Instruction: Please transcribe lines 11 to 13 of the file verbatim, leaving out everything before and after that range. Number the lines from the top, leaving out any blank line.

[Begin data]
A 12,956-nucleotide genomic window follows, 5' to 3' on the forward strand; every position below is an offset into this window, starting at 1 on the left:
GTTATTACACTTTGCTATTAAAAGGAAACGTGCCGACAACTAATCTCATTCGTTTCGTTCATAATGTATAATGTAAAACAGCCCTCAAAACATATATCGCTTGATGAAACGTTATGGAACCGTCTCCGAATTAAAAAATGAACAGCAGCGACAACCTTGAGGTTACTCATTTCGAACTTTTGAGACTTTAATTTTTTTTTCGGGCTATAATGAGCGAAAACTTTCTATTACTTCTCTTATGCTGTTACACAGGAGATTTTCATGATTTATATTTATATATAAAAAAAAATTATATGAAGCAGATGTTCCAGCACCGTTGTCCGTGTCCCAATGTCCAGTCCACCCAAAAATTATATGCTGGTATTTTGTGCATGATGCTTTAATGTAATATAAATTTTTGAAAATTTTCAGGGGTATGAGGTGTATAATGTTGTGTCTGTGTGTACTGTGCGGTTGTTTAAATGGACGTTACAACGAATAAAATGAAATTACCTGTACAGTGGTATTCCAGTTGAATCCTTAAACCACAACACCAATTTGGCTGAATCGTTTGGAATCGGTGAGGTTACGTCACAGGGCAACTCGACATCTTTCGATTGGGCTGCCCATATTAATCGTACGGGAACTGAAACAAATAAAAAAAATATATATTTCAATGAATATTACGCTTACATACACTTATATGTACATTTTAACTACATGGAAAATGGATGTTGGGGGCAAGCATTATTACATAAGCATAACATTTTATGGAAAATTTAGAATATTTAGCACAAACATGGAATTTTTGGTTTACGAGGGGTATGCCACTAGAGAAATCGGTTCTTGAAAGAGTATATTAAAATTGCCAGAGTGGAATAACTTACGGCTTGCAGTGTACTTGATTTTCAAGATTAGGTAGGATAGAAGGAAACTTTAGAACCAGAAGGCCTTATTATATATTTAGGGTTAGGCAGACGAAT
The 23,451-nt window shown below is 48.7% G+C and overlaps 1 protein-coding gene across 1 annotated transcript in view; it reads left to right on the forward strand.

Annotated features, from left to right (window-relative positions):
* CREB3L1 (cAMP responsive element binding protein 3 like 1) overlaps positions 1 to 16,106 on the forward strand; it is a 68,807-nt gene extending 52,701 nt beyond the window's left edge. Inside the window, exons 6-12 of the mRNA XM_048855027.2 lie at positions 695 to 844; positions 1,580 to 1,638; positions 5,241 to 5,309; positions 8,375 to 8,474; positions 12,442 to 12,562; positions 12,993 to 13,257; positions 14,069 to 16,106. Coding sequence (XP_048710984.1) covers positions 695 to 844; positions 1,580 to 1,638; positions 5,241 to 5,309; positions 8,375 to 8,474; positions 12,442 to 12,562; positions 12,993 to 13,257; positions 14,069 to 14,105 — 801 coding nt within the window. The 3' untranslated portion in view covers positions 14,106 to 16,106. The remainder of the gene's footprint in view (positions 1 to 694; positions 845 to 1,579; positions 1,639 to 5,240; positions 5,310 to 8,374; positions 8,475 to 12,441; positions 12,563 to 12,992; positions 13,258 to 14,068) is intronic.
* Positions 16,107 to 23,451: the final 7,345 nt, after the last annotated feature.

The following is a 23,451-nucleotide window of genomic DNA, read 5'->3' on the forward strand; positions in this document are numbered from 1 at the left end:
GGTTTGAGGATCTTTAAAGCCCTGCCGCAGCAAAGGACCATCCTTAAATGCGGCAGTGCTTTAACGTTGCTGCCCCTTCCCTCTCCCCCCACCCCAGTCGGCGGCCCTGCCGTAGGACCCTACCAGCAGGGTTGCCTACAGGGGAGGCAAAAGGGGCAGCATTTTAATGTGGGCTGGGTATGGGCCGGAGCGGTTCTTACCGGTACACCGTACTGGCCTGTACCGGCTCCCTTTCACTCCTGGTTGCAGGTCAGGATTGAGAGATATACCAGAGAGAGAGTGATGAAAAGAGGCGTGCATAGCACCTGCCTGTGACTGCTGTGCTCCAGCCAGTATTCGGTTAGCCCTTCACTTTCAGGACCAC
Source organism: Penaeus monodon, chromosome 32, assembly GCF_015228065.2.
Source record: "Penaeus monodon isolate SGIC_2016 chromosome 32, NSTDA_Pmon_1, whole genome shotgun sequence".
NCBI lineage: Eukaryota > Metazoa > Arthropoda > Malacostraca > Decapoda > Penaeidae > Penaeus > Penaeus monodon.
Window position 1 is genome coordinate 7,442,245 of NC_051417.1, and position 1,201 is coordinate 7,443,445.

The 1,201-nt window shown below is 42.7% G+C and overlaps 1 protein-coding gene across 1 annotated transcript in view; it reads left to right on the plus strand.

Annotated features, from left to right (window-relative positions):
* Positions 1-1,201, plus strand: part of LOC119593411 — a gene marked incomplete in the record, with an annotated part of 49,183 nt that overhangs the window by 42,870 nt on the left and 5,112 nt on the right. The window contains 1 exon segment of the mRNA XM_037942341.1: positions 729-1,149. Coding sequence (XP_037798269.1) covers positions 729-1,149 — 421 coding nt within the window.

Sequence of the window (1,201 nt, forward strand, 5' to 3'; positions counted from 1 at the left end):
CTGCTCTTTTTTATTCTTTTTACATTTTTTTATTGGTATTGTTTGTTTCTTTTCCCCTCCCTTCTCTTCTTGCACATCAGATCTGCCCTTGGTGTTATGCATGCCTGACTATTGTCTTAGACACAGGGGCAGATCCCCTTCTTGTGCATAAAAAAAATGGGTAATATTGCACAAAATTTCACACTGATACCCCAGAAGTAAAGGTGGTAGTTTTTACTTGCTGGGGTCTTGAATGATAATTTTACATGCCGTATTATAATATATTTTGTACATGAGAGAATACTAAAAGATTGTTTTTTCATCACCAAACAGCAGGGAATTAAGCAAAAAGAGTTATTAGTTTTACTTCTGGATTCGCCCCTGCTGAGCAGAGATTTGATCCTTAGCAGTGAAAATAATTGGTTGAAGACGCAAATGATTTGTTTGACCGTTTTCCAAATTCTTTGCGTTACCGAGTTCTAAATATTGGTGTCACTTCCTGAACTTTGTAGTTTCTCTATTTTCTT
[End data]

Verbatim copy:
NCBI lineage: Eukaryota > Metazoa > Arthropoda > Malacostraca > Decapoda > Penaeidae > Penaeus > Penaeus monodon.
Window position 1 is genome coordinate 7,442,245 of NC_051417.1, and position 1,201 is coordinate 7,443,445.

The 1,201-nt window shown below is 42.7% G+C and overlaps 1 protein-coding gene across 1 annotated transcript in view; it reads left to right on the plus strand.